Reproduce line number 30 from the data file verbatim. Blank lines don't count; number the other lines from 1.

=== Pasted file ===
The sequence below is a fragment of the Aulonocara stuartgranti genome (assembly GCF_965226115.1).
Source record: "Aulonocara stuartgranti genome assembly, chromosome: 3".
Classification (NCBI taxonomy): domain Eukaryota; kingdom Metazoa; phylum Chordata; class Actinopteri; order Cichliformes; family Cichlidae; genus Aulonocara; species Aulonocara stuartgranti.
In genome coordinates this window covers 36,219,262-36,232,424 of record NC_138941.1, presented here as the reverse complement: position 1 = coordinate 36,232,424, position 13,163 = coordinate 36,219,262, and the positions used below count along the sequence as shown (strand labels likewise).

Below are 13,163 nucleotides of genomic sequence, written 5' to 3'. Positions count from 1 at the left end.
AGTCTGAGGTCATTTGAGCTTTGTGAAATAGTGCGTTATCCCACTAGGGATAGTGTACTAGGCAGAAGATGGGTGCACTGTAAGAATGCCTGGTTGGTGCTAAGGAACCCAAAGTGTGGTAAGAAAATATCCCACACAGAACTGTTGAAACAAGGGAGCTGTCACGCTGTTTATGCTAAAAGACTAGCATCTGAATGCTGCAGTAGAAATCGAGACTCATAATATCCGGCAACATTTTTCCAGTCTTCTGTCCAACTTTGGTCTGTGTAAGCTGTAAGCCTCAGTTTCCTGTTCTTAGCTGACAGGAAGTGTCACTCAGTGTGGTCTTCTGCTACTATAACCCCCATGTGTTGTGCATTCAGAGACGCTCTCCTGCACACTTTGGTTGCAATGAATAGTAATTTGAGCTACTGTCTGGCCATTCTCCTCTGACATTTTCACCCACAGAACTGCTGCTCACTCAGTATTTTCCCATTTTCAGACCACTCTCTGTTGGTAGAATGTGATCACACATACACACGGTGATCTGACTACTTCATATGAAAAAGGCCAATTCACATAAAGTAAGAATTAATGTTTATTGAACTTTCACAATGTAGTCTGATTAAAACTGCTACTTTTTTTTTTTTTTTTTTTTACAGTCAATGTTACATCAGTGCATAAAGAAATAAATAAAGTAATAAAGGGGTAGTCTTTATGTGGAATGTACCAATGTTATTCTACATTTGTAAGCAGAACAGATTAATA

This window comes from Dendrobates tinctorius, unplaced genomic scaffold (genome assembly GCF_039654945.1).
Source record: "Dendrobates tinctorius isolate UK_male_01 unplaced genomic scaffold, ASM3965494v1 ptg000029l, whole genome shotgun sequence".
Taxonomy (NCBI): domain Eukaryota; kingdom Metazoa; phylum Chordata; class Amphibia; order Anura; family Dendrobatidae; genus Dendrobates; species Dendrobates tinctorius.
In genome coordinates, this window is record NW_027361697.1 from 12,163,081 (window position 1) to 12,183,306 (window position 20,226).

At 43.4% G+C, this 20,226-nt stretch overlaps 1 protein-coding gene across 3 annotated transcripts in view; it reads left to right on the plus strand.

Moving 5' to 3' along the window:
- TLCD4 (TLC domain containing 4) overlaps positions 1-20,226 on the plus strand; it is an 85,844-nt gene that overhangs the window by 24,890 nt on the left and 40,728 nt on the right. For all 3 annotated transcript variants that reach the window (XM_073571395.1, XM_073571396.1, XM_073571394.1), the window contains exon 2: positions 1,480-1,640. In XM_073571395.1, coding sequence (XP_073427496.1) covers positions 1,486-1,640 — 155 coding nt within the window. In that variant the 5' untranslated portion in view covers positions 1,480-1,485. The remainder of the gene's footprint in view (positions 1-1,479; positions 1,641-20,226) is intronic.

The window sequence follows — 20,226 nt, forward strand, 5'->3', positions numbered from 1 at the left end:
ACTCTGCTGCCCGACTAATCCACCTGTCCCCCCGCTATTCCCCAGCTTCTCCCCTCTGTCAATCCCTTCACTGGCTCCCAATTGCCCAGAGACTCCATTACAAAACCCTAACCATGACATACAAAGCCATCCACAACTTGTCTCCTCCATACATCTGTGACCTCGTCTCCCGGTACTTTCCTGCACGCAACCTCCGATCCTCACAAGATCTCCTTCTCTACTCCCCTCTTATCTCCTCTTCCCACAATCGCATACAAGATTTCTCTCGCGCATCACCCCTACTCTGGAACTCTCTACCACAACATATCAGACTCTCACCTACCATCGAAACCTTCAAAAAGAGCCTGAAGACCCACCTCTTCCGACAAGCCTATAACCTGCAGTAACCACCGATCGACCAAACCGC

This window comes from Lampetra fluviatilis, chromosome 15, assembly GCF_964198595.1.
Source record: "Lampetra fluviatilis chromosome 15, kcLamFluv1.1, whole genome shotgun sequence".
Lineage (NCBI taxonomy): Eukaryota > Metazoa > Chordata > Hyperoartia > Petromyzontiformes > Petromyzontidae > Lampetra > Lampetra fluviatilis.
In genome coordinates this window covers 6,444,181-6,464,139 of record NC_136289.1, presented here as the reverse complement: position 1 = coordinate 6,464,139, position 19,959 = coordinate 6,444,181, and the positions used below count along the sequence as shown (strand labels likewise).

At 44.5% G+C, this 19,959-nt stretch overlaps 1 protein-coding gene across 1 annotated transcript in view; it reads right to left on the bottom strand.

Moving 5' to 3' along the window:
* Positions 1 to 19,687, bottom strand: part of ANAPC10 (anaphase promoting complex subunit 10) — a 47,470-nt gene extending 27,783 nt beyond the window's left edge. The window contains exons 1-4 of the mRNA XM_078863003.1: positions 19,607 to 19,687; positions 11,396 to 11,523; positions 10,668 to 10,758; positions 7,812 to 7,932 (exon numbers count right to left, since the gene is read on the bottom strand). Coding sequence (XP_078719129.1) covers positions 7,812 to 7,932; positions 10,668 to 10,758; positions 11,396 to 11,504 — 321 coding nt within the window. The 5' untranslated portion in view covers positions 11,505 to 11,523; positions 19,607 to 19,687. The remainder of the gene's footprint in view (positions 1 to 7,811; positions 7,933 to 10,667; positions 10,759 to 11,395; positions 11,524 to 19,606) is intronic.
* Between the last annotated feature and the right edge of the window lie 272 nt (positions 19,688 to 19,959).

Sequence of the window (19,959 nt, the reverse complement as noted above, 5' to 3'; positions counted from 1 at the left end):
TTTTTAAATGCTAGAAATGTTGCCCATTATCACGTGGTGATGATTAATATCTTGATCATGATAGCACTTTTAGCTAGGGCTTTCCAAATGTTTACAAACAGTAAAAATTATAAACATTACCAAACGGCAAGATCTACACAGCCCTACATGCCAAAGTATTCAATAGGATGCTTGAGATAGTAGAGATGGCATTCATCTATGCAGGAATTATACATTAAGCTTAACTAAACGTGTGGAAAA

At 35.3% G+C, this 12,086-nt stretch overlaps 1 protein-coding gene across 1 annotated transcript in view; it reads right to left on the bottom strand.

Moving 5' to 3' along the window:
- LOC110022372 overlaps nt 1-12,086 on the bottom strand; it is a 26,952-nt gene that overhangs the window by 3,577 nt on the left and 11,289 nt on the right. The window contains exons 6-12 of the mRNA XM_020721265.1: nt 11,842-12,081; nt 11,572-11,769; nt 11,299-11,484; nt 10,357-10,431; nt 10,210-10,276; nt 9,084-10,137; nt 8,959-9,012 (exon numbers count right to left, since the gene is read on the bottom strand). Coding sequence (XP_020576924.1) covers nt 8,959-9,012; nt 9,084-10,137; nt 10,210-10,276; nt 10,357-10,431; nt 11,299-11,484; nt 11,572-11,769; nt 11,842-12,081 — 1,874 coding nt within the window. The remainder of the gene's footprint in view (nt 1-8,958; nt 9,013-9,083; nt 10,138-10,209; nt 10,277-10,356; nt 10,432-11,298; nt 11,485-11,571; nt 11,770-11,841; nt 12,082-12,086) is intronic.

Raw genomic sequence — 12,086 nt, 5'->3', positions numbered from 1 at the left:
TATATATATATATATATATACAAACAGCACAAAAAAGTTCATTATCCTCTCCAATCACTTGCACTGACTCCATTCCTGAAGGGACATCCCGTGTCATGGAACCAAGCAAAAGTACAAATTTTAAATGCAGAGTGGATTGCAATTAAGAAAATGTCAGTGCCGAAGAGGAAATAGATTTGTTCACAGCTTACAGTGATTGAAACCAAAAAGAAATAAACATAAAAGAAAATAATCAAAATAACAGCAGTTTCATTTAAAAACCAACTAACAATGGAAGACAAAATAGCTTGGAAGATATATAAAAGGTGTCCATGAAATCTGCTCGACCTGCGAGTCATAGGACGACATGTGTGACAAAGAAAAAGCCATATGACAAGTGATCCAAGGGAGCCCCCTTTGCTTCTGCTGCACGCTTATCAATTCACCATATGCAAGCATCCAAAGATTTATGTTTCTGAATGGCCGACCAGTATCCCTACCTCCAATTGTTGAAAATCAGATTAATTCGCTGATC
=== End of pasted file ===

TATATATATATATATATATACAAACAGCACAAAAAAGTTCATTATCCTCTCCAATCACTTGCACTGACTCCATTCCTGAAGGGACATCCCGTGTCATGGAACCAAGCAAAAGTACAAATTTTAAATGCAGAGTGGATTGCAATTAAGAAAATGTCAGTGCCGAAGAGGAAATAGATTTGTTCACAGCTTACAGTGATTGAAACCAAAAAGAAATAAACATAAAAGAAAATAATCAAAATAACAGCAGTTTCATTTAAAAACCAACTAACAATGGAAGACAAAATAGCTTGGAAGATATATAAAAGGTGTCCATGAAATCTGCTCGACCTGCGAGTCATAGGACGACATGTGTGACAAAGAAAAAGCCATATGACAAGTGATCCAAGGGAGCCCCCTTTGCTTCTGCTGCACGCTTATCAATTCACCATATGCAAGCATCCAAAGATTTATGTTTCTGAATGGCCGACCAGTATCCCTACCTCCAATTGTTGAAAATCAGATTAATTCGCTGATC